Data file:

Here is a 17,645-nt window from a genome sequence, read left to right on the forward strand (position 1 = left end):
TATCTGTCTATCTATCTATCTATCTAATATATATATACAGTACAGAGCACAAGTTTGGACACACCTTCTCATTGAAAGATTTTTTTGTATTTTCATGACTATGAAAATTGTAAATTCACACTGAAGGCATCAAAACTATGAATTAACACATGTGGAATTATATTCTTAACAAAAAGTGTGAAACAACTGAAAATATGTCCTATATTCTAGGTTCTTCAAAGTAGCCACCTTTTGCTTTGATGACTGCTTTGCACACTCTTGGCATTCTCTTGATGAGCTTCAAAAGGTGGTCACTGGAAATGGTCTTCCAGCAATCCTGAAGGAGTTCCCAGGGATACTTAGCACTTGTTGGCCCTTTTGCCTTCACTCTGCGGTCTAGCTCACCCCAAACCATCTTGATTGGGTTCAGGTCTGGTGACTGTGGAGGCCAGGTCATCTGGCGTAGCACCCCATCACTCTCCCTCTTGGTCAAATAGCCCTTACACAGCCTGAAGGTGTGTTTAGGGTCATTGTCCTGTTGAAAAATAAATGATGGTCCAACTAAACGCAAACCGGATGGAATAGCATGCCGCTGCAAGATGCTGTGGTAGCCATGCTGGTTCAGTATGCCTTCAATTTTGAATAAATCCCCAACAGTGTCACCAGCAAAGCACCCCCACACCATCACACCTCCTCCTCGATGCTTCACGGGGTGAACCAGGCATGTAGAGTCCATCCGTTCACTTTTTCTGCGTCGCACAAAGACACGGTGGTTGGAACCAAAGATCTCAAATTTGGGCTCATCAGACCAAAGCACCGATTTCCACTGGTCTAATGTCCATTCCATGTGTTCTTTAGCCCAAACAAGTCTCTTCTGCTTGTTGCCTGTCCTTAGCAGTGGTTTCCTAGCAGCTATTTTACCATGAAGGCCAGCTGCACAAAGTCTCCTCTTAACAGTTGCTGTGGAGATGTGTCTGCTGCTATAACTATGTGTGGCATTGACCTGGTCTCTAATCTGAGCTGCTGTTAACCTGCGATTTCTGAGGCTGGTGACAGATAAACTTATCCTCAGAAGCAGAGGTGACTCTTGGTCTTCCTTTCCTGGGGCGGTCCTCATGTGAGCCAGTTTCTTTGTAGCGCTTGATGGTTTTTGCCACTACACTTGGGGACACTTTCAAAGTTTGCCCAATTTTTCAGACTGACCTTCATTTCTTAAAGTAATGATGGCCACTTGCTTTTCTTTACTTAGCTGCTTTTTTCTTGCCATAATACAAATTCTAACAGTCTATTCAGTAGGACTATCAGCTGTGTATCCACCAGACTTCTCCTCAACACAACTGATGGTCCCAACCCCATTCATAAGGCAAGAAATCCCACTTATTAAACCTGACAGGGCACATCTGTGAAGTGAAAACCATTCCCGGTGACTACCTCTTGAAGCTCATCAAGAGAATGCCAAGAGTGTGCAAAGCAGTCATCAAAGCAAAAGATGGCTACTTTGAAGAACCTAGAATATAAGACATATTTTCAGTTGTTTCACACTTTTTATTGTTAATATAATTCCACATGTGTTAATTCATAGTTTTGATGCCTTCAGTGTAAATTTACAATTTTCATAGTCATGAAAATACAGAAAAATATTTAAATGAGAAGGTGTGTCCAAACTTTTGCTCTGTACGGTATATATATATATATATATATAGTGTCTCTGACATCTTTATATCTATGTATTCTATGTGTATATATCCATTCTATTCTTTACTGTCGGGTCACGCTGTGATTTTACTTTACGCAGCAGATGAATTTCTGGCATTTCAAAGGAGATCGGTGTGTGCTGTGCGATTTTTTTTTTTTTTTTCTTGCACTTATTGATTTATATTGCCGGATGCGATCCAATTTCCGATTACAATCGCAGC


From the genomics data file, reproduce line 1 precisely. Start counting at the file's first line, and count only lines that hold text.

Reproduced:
Here is a 17,645-nt window from a genome sequence, read left to right on the forward strand (position 1 = left end):